One group of researchers looked at the combined results of several papers about the impact of physical activity on glaucoma. They identified 20 different studies that all showed a decrease in eye pressure during and after exercise. The amount of exercise varied in the different studies, but there was benefit even from as little as five minutes of exercise. Exercise not only lowers eye pressure but it also slows the rate of vision loss in glaucoma patients. Most excitingly, these same studies demonstrated that the benefits of exercise were greatest for patients who weren’t already physically active.
Exercise and visual impairment
You may be thinking, “I’ve been to the eye doctor and I don’t have macular degeneration or glaucoma, so there is no need for me to exercise.” Well, think again. Turns out, the benefits of exercise aren’t just limited to certain eye diseases. The Beaver Dam Eye Study showed that physical activity was associated with a 60% reduction in the risk of developing visual impairment over the course of the study which was 20 years. Furthermore, people 82-88 years of age who exercised were more likely to have better visual acuity. So, exercise is just good for overall eye health.
Is all exercise the same?
While there are tremendous eye health benefits to physical exercise, there are some types of exercise that patients may want to avoid. In fact, certain exercises have been shown to increase eye pressure and can actually worsen vision. Specifically, exercises where the head is far below the waist, such as the yoga pose downward dog, can cause eye pressure to elevate. Small eye pressure increases have also been shown during weightlifting such as bench pressing. There is also research that shows headstands cause the eye pressure to double. This can result in vision problems and even vision loss especially for patients who have a diagnosis of glaucoma. So, not all exercise is created equal when it comes to eye benefits.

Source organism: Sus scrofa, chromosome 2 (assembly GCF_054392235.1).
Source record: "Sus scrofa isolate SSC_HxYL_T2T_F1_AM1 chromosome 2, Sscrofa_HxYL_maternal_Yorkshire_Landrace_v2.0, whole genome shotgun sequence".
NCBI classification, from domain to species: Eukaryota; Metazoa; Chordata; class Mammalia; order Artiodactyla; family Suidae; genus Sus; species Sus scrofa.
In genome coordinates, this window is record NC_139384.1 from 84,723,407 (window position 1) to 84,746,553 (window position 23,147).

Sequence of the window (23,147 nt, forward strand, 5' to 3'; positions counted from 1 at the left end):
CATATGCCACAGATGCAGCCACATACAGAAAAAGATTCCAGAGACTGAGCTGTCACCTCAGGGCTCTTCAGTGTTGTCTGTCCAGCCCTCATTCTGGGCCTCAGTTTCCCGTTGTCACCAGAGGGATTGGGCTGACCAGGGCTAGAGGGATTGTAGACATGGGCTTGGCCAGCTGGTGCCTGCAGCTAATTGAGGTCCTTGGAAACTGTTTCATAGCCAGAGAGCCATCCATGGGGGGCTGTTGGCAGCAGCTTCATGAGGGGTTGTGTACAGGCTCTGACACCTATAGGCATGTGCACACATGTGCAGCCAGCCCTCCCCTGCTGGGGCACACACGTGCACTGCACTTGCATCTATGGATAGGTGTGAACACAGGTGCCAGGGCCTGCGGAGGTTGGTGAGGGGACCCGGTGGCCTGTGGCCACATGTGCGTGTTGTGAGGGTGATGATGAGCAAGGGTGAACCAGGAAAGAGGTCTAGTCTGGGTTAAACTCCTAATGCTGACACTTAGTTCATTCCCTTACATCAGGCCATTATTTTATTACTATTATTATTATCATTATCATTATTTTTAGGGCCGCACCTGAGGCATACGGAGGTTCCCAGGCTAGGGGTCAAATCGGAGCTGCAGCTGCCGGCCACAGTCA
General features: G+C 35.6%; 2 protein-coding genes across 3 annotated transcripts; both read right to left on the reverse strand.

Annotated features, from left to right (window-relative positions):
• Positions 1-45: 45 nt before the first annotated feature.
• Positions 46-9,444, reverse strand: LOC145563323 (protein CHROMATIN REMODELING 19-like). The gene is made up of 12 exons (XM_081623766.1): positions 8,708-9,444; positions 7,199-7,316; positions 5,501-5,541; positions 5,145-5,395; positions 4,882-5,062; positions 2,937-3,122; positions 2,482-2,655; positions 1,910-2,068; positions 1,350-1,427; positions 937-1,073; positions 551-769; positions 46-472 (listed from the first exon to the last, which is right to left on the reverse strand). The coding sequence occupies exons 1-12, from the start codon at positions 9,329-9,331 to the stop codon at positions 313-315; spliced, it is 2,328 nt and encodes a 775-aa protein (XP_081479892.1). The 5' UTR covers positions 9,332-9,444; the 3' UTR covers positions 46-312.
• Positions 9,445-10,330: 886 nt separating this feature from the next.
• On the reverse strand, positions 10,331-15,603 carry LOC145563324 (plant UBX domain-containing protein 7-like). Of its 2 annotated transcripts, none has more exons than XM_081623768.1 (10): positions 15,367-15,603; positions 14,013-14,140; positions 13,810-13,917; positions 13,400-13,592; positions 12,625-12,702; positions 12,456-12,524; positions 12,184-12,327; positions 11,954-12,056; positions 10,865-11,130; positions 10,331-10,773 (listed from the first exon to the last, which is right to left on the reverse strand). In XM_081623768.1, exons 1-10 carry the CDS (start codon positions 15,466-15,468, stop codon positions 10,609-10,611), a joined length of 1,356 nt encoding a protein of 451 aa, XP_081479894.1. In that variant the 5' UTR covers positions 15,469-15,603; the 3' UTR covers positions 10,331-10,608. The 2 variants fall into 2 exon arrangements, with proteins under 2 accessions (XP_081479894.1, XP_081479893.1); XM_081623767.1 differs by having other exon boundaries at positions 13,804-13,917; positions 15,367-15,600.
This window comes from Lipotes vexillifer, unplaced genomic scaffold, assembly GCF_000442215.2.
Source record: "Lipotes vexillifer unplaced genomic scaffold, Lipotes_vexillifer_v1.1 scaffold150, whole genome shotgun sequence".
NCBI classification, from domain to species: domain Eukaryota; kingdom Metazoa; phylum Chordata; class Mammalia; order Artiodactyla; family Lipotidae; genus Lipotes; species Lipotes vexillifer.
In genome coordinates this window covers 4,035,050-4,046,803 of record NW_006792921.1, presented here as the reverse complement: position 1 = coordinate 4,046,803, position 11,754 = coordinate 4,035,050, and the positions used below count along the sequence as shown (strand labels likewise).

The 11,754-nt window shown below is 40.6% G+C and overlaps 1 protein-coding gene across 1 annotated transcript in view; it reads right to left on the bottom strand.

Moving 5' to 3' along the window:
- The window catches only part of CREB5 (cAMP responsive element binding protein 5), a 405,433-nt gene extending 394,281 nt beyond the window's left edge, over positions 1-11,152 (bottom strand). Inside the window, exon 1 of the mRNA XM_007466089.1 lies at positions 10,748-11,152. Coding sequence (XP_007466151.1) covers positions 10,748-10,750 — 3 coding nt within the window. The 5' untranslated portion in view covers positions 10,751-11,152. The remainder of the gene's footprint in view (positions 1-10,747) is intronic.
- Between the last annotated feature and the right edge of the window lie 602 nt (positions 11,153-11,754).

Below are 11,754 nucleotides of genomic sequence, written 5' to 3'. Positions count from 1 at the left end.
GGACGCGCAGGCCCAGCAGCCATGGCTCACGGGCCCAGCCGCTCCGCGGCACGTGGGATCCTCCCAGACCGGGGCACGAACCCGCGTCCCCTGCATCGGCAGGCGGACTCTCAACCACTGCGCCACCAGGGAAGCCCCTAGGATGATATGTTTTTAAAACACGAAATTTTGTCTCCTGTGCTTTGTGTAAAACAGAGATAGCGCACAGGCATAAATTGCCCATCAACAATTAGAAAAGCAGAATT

Other important tips
Always check with your primary care doctor before starting an exercise routine. Also check with your ophthalmologist as some eye disease can result in vision loss that might increase your risk of falls. In addition, some patients should avoid certain exercises that can increase eye pressure.
Once you are cleared for exercise, the more you do, the better the effects.
Remember that research has shown that the benefits of exercise are best for people who aren’t already physically active. So if you aren’t currently working out, these benefits are greatest for you!
Finally, to really see the most benefit, exercise should be paired with other good-for-you habits like eating healthy and not smoking.
About Dr. Ertel
Monica Ertel, MD, PhD, is an assistant professor of ophthalmology at the University of Colorado Sue Anschutz-Rodgers Eye Center. After completing medical and graduate school at Louisiana State University Health Sciences Center in New Orleans, she did an ophthalmology residency at Weill Cornell in New York City followed by a glaucoma fellowship at the University of Colorado. Dr. Ertel specializes in glaucoma and cataract surgery and currently sees patients in both Denver and Boulder, Colorado.